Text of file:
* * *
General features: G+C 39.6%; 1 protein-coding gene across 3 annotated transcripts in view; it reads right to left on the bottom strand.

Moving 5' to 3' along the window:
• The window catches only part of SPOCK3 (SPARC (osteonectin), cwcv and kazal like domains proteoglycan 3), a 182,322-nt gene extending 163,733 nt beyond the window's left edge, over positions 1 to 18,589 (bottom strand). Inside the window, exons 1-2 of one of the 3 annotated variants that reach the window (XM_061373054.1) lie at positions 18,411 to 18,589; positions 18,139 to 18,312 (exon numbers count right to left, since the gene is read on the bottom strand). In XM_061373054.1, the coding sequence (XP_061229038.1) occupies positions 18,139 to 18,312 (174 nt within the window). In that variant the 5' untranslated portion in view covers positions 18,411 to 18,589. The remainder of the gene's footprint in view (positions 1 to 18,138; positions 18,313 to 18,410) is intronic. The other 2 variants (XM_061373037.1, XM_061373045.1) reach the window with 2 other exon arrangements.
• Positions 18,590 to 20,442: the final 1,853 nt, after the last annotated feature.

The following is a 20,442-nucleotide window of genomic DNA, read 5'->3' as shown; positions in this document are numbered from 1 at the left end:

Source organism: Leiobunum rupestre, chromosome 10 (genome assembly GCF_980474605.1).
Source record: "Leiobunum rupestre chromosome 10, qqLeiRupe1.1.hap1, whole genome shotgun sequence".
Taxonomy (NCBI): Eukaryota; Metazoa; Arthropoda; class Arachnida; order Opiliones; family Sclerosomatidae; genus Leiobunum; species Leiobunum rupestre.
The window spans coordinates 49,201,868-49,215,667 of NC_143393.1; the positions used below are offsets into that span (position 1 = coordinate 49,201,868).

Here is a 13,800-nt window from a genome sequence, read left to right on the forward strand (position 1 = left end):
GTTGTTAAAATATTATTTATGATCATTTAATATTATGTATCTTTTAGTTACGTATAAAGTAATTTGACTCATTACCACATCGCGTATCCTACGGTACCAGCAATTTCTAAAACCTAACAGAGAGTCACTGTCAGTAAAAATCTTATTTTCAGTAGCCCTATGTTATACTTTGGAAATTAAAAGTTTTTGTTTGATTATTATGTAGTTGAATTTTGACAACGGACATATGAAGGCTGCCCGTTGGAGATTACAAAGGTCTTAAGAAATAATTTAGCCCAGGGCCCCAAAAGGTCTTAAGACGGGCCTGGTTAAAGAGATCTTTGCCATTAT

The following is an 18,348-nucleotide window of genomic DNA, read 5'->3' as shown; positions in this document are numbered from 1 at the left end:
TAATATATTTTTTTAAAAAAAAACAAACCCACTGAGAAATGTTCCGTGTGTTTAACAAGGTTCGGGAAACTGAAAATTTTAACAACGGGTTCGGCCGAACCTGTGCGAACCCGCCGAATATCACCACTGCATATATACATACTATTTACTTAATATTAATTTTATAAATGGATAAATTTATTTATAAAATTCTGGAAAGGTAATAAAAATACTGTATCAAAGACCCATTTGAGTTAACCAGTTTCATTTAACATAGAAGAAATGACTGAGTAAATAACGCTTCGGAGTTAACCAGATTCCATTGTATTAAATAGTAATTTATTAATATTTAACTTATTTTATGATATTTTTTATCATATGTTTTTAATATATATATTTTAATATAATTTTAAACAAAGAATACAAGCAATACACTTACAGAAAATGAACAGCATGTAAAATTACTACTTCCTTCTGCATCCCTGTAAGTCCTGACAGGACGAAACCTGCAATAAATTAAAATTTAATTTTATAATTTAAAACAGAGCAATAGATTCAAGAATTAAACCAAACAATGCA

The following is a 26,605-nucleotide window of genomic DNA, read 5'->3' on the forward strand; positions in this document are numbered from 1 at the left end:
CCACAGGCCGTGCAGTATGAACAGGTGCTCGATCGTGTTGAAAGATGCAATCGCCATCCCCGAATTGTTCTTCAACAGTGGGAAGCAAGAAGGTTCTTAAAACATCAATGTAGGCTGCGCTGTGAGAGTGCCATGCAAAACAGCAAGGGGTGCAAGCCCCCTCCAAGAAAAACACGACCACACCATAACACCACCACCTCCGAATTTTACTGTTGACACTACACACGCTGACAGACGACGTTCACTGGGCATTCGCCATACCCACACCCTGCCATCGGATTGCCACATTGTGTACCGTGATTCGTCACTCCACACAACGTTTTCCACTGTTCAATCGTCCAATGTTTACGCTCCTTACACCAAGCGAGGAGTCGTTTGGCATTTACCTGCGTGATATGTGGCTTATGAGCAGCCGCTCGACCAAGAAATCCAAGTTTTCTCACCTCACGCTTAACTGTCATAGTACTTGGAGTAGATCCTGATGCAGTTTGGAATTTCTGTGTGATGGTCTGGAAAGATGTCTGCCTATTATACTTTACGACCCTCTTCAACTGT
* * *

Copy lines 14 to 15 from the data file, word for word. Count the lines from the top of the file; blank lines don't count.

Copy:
The following is a 26,605-nucleotide window of genomic DNA, read 5'->3' on the forward strand; positions in this document are numbered from 1 at the left end:
CCACAGGCCGTGCAGTATGAACAGGTGCTCGATCGTGTTGAAAGATGCAATCGCCATCCCCGAATTGTTCTTCAACAGTGGGAAGCAAGAAGGTTCTTAAAACATCAATGTAGGCTGCGCTGTGAGAGTGCCATGCAAAACAGCAAGGGGTGCAAGCCCCCTCCAAGAAAAACACGACCACACCATAACACCACCACCTCCGAATTTTACTGTTGACACTACACACGCTGACAGACGACGTTCACTGGGCATTCGCCATACCCACACCCTGCCATCGGATTGCCACATTGTGTACCGTGATTCGTCACTCCACACAACGTTTTCCACTGTTCAATCGTCCAATGTTTACGCTCCTTACACCAAGCGAGGAGTCGTTTGGCATTTACCTGCGTGATATGTGGCTTATGAGCAGCCGCTCGACCAAGAAATCCAAGTTTTCTCACCTCACGCTTAACTGTCATAGTACTTGGAGTAGATCCTGATGCAGTTTGGAATTTCTGTGTGATGGTCTGGAAAGATGTCTGCCTATTATACTTTACGACCCTCTTCAACTGT